Saturday, April 2, 2016

Land Grab

When is your garden big enough? In the wilderness there may not be any boundaries to that question.





















Last year I began the process of asserting more control on another twenty five feet of ground below the Great Lawn. It is the tangled mess of aggressive plants my garden had once been. That space is the background of my garden. I wanted it to be more floriferous.

It is also a buffer zone between a garden maintained by me and a utility easement maintained by the electric company. I want that buffer zone to speak clearly and visually to their maintenance crews. I want it to shout, Halt!





















I cut down two redtwig dogwoods at work yesterday to start them fresh for a new year. I ended up with a big wad of sticks even after giving away plenty that could be used as live stakes for making more plants. The redtwig dogwoods are a plant that will root in the ground from cuttings with a good amount of success.

I had a big wad of sticks. Why not make a screening of dogwood on the ground below the Great Lawn that would be fire engine red in the winter? That would be an awesome background in the winter. So I chopped down the remnants of the wild tangle and stuck my sticks.





















Planting live stakes is no big deal garden wise. Hopefully they will take and with a minimum of whacking the wild things, I can get a thicket of dogwoods to grow.

The additional space I claimed is the section above the road cut and below the evergreen shrubberies. Just cutting it regularly will encourage more wild flowers. Having the redtwig dogwoods is a bonus.





















The Great Lawn already sits on the lower property line. It might even sort of spill over the line in places. The twenty five feet of ground below is definitely over the line. It's not my land. I just need to borrow it in the Japanese garden sense of a borrowed landscape.





















My land grab is not a major concern. The twenty five acre parcel of land below me has been for sale for thirty years or more. People look at it on occasion and never come back. The vast majority of that parcel is an eighty degree slope. It is major steep. If by chance it should ever sell, no problem. It comes with a bit of free landscaping in the utility easement. I just want to borrow it visually.

More of a concern at the moment is the freeze that is going to happen tonight. This Ostrich Fern has frozen the last two springs. Will this be the third time? More to the point, will this rated to zone 3 plant ever get itself in sync with the proper time to wake up?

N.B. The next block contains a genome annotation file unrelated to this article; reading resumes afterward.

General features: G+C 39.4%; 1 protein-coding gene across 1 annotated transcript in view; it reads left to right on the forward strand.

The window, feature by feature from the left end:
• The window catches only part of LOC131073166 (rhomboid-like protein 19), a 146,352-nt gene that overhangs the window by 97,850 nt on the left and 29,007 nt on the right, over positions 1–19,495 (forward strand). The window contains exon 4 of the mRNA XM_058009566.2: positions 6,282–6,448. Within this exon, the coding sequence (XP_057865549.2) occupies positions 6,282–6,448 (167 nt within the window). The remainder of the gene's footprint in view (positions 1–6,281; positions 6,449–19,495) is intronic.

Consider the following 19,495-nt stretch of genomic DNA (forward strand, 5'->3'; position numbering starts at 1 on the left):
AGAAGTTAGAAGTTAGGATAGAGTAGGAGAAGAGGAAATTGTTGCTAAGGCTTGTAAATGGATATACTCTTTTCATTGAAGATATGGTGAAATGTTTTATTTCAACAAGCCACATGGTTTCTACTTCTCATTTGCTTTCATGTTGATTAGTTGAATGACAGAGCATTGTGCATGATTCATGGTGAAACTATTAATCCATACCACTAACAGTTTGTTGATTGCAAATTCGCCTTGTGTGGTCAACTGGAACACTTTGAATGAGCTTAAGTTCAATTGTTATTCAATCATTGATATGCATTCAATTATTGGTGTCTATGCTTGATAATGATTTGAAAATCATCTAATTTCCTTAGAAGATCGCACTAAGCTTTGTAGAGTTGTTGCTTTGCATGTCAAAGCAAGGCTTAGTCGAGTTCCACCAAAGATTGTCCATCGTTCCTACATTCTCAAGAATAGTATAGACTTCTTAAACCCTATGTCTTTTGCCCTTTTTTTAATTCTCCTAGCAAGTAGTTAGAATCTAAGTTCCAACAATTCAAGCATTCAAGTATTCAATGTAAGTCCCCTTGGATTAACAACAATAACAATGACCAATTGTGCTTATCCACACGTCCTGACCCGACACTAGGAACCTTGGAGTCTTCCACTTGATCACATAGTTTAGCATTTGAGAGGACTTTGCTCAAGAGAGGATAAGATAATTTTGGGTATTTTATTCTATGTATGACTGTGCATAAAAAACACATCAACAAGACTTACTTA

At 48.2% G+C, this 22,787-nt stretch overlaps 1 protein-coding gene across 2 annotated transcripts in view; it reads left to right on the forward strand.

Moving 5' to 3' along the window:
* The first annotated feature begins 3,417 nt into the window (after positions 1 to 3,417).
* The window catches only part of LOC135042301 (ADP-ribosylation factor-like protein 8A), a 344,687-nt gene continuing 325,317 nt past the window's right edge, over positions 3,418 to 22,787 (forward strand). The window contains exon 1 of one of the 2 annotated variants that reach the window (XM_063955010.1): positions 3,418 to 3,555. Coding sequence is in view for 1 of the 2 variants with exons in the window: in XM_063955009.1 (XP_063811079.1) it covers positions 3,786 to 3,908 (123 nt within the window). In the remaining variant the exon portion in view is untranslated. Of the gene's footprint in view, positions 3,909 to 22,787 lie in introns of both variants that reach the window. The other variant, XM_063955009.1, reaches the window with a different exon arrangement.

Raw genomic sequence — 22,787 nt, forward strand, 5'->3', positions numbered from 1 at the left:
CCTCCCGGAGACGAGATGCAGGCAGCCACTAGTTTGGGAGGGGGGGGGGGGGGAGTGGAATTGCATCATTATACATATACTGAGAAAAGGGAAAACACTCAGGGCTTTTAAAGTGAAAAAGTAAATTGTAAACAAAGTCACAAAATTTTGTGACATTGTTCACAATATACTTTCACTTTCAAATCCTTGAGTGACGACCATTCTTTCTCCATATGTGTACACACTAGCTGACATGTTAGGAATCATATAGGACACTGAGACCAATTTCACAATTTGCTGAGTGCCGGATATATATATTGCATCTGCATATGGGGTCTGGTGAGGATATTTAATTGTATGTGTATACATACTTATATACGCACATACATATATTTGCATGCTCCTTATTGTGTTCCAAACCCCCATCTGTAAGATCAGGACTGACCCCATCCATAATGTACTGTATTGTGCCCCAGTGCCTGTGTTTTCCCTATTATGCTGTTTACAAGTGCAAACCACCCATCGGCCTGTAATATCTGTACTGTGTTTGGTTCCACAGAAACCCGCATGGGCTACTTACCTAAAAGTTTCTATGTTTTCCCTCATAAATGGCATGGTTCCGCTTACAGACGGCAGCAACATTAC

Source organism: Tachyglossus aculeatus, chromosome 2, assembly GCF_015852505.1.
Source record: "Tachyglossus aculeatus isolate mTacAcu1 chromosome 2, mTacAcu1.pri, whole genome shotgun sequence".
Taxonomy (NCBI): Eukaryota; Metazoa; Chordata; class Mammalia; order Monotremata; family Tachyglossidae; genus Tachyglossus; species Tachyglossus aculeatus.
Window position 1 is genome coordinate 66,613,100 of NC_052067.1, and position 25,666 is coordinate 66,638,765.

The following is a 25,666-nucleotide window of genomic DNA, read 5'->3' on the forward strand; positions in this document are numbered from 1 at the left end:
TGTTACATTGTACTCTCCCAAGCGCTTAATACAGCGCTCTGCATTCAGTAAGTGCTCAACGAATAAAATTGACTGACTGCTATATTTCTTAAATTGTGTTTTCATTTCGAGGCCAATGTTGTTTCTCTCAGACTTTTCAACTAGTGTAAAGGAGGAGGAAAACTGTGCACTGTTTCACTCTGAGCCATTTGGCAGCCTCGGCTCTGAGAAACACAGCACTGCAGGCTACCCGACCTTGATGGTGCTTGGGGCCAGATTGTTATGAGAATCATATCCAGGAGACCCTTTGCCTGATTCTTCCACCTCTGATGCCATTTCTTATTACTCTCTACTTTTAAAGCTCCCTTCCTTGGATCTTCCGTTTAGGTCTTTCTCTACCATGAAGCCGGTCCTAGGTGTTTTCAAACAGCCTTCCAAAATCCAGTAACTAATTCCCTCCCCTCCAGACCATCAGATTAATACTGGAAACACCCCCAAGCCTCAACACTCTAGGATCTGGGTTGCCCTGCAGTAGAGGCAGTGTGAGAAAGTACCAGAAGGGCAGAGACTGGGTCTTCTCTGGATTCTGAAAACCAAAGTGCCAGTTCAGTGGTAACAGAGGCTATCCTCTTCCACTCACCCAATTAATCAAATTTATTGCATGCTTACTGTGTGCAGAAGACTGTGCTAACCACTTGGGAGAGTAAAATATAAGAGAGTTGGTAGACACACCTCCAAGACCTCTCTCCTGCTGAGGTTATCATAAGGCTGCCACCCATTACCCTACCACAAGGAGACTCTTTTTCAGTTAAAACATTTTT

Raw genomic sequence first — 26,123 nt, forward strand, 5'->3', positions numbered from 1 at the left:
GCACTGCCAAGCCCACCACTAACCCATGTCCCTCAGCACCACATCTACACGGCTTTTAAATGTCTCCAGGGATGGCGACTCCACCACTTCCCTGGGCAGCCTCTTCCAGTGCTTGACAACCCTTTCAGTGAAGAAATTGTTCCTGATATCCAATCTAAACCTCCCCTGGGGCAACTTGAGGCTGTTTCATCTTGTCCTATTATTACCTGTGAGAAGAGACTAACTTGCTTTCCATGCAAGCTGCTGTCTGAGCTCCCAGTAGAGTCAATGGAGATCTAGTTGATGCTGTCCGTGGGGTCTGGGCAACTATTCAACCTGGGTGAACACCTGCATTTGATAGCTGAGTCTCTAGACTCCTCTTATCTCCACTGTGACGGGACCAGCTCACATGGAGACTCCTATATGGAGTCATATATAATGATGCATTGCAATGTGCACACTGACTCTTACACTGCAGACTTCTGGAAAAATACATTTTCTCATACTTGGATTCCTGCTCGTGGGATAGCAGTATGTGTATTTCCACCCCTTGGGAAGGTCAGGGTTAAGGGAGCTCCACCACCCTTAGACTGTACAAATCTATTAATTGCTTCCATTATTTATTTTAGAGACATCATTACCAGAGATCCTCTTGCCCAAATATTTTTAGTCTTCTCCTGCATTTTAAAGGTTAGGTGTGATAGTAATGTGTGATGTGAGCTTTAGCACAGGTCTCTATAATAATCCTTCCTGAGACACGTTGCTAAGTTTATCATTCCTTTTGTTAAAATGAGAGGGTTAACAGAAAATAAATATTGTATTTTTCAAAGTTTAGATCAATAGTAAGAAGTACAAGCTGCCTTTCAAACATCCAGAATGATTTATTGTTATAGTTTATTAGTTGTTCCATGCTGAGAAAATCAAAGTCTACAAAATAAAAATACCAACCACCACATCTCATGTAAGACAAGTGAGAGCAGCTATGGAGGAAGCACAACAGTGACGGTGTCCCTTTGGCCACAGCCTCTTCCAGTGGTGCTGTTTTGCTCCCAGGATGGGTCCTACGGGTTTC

The suggested low for the morning is twenty six. It is looking to be a freeze of short duration which is good. There may be some slight damage. I expect 'Jane's delicate open petals will be crisped.

The cold is one thing. The wind has been howling and relentless. That just makes it nasty out there. Good luck little Celandine.


6 comments:

Dana Foerster said...

Good luck with the freeze tonight. BTW, I've been looking a many of your March and April pics, and I can't find any eastern Redbud trees....do you have any up there?

Cheryl Krause said...

Hope you made it through the big blow OK. Got lots of stuff down over here in Swain

Lisa Greenbow said...

Good grief. My ostrich ferns haven't even started showing yet. No wonder this thing gets frozen. It froze here last night and is to do it again tonight. UGH.. I am ready for a real spring. I wonder if it will happen.
We have done a land grab here too. The city owns the lot adjacent to ours. They never mow etc. I thought my dog needed more room to run so I put the fence over on their property. They have surveyed a couple of times and noted that the fence is on their property. I bet I could claim it but I don't want to pay taxes on it. So I just borrow it.

Lola said...

Cooler here but feels good.

Christopher C. NC said...

Dana we do have a couple of redbuds but they rarely bloom up here. I don't think even the dormant flower buds are cold hardy enough for this elevation.

It sure was a big blow Cheryl. Lots of sticks to pick up.

Lisa my Ostrich Fern came from lower down in Asheville and I don't know where from before that. It was a rescue. It seems to have a low elevation constitution. Until someone makes a stink, why not borrow a little land if you are willing to make it nicer.

Lola after the wind stopped it was a most pleasant day.

Jan O said...

I like your redtwig dogwood plan! It seems that improving the borrowed land is a gift to everyone.